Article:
The plaintiff was a popular figure in the South Indian film industry. She had signed a contract with the defendant to endorse hair oil and coconut oil products. It permitted the use of Kajal’s profile in photographs, videos, print, internet content and other media to promote the products for the span of a year, although the defendant continued using aspects of her profile after the expiry of the agreement, which resulted in the plaintiff filing a suit for infringement of her right of publicity.
The Division Bench held that copyright ownership does not permit the defendant to use the video for advertising or promotional purposes and the defendant did not possess the right to use her persona for these purposes as it could injure her publicity rights and reputation and gave rise to the possibility of causing confusion among the public, which would have an adverse and direct impact on Kajal’s advertising and endorsement prospects. With respect to the plaintiff’s application for an interim injunction, the court stated that since the balance of convenience favoured the plaintiff and because it was difficult to assess damages caused to her, irreparable harm would be caused to her if the interim order was not passed and granted the injunction.Sonu Nigam v Amrik Singh (alias Mika Singh) (Civil Suit No. 372 of 2013, Bombay High Court, 26 April 2014)
This case saw the plaintiff, one of Bollywood’s renowned singers, file an injunction claim against another popular singer Mika Singh and the recording label OCP Music. The dispute revolved around the advertisement and promotion of popular music awards titled the Mirchi Music Awards. The defendants had put up hoardings and billboards containing the plaintiff’s photographs as advertisements for the awards. However, the defendants had not sought the plaintiff’s permission before putting up these hoardings. While bringing the claim for an injunction, the plaintiff also contended that the hoardings portrayed the defendant as being larger than life in comparison with the plaintiff. The court ultimately granted a permanent injunction to the plaintiff on the basis of a compromise agreement between the parties. As a result of the settlement, not only were the defendants restrained from advertising such hoardings in public, but they were also restrained from indulging in any such publicity from their Twitter accounts as well. Interestingly, the defendants were also ordered to pay monetary compensation to 10 separate charitable organisations.Sampat Pal v Sahara One Media and Entertainment & Ors (Civil Suit No. 638 of 2014)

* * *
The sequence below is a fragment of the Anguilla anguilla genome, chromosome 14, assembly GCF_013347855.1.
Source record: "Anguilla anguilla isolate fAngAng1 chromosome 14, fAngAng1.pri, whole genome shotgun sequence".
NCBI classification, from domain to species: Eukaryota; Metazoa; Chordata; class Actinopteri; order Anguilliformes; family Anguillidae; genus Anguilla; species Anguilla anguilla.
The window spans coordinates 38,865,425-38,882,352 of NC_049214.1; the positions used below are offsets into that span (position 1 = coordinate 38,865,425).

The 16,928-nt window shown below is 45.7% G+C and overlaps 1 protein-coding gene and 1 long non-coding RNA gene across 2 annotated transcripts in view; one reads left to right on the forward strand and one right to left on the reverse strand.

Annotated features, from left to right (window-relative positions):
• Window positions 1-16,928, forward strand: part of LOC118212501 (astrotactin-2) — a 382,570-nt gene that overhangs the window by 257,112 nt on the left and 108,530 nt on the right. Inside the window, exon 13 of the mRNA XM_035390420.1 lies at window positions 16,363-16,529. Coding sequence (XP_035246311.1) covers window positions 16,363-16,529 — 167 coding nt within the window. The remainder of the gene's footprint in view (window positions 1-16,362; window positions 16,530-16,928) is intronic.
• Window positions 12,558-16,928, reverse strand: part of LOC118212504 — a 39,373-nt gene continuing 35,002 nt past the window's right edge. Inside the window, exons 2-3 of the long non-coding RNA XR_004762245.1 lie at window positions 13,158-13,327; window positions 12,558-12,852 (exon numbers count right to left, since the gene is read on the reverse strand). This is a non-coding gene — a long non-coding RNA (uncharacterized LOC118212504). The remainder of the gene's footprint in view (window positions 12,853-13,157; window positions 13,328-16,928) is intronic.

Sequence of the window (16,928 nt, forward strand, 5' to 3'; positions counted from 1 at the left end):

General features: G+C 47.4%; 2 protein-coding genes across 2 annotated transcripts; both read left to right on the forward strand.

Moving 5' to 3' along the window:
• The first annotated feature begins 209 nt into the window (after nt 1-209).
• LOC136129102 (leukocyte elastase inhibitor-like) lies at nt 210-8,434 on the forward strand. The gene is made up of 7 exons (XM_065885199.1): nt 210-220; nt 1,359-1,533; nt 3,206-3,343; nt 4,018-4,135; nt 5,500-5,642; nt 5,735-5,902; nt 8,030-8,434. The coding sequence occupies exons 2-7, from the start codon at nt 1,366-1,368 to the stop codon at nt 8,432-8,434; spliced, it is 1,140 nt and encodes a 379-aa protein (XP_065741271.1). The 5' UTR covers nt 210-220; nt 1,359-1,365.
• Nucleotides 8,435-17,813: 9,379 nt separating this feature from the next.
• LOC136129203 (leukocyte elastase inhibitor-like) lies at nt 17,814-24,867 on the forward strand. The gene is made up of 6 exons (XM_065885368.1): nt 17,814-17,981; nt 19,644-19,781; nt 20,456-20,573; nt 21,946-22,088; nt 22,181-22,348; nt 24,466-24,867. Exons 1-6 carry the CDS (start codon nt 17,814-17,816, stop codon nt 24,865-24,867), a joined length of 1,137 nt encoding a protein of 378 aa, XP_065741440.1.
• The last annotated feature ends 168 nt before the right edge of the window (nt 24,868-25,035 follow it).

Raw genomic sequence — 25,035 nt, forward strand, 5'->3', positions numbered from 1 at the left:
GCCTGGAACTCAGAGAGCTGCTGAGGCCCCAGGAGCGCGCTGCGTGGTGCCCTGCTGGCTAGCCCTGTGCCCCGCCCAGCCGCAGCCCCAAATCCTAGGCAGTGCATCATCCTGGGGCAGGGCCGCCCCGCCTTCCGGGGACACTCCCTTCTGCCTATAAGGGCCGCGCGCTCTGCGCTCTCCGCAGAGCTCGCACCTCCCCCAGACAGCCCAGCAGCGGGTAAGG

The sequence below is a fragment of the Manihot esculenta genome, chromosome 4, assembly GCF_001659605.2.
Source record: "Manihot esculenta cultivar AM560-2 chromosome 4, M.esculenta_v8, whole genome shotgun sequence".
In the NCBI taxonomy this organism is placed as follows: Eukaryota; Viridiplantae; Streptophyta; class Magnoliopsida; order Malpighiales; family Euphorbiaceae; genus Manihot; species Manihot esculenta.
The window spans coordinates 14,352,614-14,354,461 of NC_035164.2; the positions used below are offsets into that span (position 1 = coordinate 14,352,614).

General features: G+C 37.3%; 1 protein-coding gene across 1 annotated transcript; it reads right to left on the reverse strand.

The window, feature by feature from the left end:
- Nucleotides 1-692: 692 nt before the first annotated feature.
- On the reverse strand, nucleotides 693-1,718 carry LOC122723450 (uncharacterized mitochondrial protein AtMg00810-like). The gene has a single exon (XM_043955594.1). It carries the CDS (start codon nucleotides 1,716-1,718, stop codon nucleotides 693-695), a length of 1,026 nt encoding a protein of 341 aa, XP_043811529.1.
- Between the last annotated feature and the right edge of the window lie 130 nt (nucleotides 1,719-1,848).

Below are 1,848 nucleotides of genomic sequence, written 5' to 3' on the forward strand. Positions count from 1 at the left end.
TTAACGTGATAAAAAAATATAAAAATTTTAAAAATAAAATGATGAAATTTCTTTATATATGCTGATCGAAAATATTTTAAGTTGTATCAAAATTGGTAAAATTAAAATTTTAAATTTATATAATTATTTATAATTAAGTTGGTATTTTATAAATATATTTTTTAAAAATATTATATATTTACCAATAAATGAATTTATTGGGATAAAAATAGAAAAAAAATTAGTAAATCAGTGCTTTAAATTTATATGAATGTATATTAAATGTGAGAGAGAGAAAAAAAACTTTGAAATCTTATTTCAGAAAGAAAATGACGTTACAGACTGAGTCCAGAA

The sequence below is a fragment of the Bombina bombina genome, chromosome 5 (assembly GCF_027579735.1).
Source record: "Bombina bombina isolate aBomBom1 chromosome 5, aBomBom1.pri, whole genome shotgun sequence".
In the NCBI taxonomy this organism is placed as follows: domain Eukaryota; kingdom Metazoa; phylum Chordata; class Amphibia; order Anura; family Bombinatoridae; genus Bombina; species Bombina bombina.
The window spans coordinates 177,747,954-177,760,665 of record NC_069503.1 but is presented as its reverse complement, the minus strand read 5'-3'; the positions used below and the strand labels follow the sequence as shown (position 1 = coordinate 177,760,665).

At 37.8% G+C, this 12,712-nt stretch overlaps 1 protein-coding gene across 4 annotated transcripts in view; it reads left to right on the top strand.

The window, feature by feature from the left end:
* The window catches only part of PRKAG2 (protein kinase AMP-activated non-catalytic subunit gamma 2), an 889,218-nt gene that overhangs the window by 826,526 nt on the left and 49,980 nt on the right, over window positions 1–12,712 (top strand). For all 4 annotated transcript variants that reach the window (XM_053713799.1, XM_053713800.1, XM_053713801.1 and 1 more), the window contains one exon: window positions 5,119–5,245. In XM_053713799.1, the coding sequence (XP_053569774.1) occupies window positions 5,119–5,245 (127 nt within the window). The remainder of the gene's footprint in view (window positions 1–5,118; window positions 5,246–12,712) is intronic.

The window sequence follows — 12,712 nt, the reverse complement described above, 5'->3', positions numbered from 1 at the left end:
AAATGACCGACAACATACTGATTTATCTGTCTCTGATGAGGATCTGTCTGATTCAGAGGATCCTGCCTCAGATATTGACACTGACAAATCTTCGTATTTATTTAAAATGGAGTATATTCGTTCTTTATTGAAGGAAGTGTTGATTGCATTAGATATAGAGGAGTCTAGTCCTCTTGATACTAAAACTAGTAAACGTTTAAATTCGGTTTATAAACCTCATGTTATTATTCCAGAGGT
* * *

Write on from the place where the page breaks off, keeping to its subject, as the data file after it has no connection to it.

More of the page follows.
The plaintiff, a social activist, had started an organisation in 2006 called the Gulabi Gang, which is a women’s movement operating in the poorer section of India dedicated to the improvement of women in rural India. The movement, also called the Pink Gang, derived its name from the pink sarees worn and the bamboo sticks wielded by its women members. The plaintiff claimed that significant literature and other documentaries were inspired from the plaintiff’s organisation. Upon learning that the defendants were releasing a film entitled Gulab Gang, the plaintiff brought a suit for permanent injunction as regards, inter alia, her personality rights.
Among other contentions, the plaintiff had contended that the central character in the defendant’s film was extremely similar to that of the plaintiff, as the character also played the role of the commander-in-chief, in addition to portraying the members of the gang in the film in a similar manner as those of the plaintiff’s organisation. The plaintiff’s grievance was also aggravated because the lead character was portrayed in a manner that was detrimental to her reputation and in violation of her privacy rights.
The sole judge in the Delhi High Court had restrained the defendants temporarily from releasing the film Gulab Gang upon being prima facie satisfied of the plaintiff’s claims. However, the defendants appealed the judge’s order. The Appellate Court subsequently allowed the defendants to release their film subject to the condition that the defendants give a clear disclaimer stating that they have no association whatsoever with the plaintiff or her organisation.Shivaji Rao Gaikwad v Varsha Productions (2015 (62) PTC 351 (Madras))